Furthermore, remember that people need a sense of belonging. During the pandemic, we’ve held more team activities and coffee breaks to mimic in-person meetings. If you implement hybrid working, you should continue these efforts. After all, part of the workforce will still be at home, requiring personal contact.
6. Review contracts and reimbursement of travel expenses
As much as you want to embrace hybrid working, most contracts don’t allow you to force people to work from home. And what to do with the reimbursement of travel expenses when employees work from home a few days a week? Are lease cars still the best option, or should you switch to ‘pool’ cars?
Hybrid working will likely require you to adapt agreements made. Have a close look at existing contracts as well as new rules, and ensure the necessary changes are made.
Watch my Weekly Dose of #Workplace #Wellbeing, Real-time conversations with the world’s smartest experts.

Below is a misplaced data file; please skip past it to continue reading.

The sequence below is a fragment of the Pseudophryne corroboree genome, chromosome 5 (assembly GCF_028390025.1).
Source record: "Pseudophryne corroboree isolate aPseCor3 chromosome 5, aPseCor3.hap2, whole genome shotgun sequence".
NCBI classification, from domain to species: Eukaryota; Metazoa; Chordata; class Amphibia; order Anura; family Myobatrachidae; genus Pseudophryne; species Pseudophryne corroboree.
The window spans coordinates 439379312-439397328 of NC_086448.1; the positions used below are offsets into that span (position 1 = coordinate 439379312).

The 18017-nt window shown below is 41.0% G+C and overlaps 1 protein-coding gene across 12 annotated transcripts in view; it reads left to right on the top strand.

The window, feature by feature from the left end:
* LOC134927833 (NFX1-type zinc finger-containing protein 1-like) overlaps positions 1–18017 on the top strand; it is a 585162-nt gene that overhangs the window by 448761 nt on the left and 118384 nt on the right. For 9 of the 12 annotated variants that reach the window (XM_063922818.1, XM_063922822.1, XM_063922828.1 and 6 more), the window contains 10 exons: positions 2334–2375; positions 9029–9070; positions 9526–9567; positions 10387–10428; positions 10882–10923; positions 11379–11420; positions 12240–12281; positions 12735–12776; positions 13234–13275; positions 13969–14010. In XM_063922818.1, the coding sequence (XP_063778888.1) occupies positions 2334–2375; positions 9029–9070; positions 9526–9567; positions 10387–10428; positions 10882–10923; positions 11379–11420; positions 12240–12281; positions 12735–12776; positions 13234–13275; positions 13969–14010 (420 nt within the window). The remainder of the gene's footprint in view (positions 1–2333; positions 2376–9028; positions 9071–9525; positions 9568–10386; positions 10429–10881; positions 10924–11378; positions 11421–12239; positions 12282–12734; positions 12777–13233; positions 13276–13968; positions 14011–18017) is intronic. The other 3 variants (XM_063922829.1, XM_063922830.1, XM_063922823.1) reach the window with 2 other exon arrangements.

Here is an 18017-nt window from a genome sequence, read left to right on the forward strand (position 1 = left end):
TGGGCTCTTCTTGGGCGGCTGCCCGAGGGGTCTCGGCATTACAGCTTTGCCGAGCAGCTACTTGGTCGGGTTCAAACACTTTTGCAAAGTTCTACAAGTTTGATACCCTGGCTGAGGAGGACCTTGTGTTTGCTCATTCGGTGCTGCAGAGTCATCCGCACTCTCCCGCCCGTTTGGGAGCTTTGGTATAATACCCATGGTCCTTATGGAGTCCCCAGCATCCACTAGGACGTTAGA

I’m talking #hybridworking & balancing your #wellbeing & #mentalhealth with looking after your #family.
Join me on The Weekly Get A Pep Talk about Work Life Balance and Hybrid Working
I’m doing 6 Instagram Lives with Kate Daly from Amicable on Thursdays at 8pm where we’ll answer all your coparenting, divorce or separating questions live for half and hour each week.
I’m @sueatkins18 on Instagram and follow @amicable_world to connect to us live! Untie the knot, amicably as Amicable is the UK’s #1 rated online divorce service. Divorce or separate amicably and focus on the best outcome for you both and – if you have them – your children.
I’m being interviewed on The Divorce Social Podcast the light-hearted yet penetrative interview show about divorce hosted by author, actor and broadcaster Samantha Baines, who recently got divorced who wants to change the conversation around divorce. https://play.acast.com/s/thedivorceclub
My Award Winning Divorce Journal for Kids
The Award Winning Divorce Journal for Kids
Regular Price £14.99 incl.VAT
Separation and divorce are traumatic events for families.